A judge in Texas has finalized the $158 million settlement Johnson & Johnson (J&J) reached with the state in January over the marketing of its antipsychotic drug Risperdal.
Earlier this week, Thomson Reuters reported that the case was heading back to court, but plaintiffs were unsure of the reason. "As far as we knew, we had a solid settlement," Tom Kelley, a spokesman for Texas Attorney General Greg Abbott, told Thomson Reuters on Monday. "We'll have more information on Tuesday about what has caused [J&J] some concerns."
On Tuesday, District Judge John Dietz finalized the agreement that will allow J&J to pay the plaintiff, his attorney, Texas and the federal government.
"We are pleased that the settlement agreement has been brought to a close," Teresa Mueller, a spokeswoman for J&J's Janssen Pharmaceuticals unit, told Thomson Reuters. "Janssen is committed to ethical business practices, and has policies in place to ensure its products are only promoted for their FDA-approved indications."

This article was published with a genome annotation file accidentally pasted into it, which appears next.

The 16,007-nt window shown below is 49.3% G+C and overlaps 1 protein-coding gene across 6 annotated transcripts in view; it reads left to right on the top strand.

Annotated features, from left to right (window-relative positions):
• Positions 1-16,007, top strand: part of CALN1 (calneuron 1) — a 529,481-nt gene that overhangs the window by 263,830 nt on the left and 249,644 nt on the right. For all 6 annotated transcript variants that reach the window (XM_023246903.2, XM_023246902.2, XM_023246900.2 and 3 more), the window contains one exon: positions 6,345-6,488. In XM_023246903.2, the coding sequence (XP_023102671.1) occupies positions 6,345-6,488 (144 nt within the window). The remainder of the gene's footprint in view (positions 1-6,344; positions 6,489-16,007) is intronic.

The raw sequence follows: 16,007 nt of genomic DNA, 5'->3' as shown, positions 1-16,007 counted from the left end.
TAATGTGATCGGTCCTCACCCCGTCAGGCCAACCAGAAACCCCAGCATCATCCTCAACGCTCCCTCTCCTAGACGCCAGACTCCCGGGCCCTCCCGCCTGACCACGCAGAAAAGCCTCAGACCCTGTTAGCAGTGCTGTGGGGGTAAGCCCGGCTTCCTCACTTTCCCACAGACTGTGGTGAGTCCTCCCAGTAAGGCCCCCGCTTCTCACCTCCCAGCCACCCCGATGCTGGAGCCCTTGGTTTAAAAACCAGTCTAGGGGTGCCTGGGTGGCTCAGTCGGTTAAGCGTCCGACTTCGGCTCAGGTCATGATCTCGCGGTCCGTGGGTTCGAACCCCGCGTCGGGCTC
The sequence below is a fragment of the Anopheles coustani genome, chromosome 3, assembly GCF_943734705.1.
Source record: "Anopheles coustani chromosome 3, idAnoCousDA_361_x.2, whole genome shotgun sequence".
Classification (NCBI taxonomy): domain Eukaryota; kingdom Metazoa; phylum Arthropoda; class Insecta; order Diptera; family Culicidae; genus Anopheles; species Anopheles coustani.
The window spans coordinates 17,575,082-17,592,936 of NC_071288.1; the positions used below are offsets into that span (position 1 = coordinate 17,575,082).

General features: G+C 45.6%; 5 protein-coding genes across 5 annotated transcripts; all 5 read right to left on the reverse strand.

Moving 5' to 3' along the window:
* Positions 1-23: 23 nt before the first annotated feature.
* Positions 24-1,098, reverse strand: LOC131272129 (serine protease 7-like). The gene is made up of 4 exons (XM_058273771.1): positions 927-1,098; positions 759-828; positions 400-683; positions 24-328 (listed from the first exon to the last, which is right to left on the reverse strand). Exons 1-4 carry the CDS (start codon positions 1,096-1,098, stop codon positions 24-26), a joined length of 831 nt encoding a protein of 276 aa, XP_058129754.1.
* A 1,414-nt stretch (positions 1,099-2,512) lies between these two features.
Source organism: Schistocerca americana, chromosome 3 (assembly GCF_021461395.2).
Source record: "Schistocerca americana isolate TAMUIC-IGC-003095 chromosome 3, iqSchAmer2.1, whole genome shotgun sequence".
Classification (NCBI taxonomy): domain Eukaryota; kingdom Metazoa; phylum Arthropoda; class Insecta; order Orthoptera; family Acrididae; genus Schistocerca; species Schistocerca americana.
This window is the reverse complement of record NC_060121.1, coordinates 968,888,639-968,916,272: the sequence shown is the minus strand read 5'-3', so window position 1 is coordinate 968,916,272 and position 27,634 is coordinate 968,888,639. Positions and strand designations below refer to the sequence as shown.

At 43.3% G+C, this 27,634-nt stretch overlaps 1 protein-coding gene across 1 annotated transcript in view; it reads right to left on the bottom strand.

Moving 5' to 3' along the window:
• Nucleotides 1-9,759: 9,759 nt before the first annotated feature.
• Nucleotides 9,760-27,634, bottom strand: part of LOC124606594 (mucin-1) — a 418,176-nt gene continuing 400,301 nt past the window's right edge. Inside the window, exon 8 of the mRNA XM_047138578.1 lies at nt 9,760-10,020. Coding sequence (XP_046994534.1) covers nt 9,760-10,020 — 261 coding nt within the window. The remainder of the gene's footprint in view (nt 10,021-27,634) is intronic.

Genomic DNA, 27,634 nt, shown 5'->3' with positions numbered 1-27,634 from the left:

The case dates back to 2004 when the U.S. government began a civil investigation against J&J claiming the pharmaceutical company marketed the schizophrenic drug for unapproved illnesses, including bipolar disorder, dementia, and mood and anxiety disorders. Soon after, individual states, including Texas, began suing J&J over Risperdal marketing.
The settlement marks the largest Medicaid fraud recovery case ever in Texas.